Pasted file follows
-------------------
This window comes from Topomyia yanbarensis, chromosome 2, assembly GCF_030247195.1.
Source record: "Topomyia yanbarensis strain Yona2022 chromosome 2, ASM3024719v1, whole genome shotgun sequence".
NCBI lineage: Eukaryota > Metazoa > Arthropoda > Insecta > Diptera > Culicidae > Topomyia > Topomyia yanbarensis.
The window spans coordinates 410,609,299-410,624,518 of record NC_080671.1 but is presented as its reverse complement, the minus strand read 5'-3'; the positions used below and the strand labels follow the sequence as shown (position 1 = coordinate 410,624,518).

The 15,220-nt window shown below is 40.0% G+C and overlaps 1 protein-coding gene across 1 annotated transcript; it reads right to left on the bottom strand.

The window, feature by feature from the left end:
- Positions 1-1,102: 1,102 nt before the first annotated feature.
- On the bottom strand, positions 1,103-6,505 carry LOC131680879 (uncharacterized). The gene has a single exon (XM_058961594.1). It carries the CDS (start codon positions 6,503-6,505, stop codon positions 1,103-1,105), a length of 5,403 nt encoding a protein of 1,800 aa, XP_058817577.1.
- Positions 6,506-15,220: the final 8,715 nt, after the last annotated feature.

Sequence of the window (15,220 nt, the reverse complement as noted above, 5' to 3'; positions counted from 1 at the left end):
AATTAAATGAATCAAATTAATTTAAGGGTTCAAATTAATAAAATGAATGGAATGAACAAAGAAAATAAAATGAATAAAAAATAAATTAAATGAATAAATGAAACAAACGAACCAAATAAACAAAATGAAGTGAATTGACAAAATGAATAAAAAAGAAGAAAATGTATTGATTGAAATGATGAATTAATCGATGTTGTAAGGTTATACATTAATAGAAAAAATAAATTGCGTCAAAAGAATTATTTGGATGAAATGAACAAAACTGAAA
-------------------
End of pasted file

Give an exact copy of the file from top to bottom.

This window comes from Topomyia yanbarensis, chromosome 2, assembly GCF_030247195.1.
Source record: "Topomyia yanbarensis strain Yona2022 chromosome 2, ASM3024719v1, whole genome shotgun sequence".
NCBI lineage: Eukaryota > Metazoa > Arthropoda > Insecta > Diptera > Culicidae > Topomyia > Topomyia yanbarensis.
The window spans coordinates 410,609,299-410,624,518 of record NC_080671.1 but is presented as its reverse complement, the minus strand read 5'-3'; the positions used below and the strand labels follow the sequence as shown (position 1 = coordinate 410,624,518).

The 15,220-nt window shown below is 40.0% G+C and overlaps 1 protein-coding gene across 1 annotated transcript; it reads right to left on the bottom strand.

The window, feature by feature from the left end:
- Positions 1-1,102: 1,102 nt before the first annotated feature.
- On the bottom strand, positions 1,103-6,505 carry LOC131680879 (uncharacterized). The gene has a single exon (XM_058961594.1). It carries the CDS (start codon positions 6,503-6,505, stop codon positions 1,103-1,105), a length of 5,403 nt encoding a protein of 1,800 aa, XP_058817577.1.
- Positions 6,506-15,220: the final 8,715 nt, after the last annotated feature.

Sequence of the window (15,220 nt, the reverse complement as noted above, 5' to 3'; positions counted from 1 at the left end):
AATTAAATGAATCAAATTAATTTAAGGGTTCAAATTAATAAAATGAATGGAATGAACAAAGAAAATAAAATGAATAAAAAATAAATTAAATGAATAAATGAAACAAACGAACCAAATAAACAAAATGAAGTGAATTGACAAAATGAATAAAAAAGAAGAAAATGTATTGATTGAAATGATGAATTAATCGATGTTGTAAGGTTATACATTAATAGAAAAAATAAATTGCGTCAAAAGAATTATTTGGATGAAATGAACAAAACTGAAA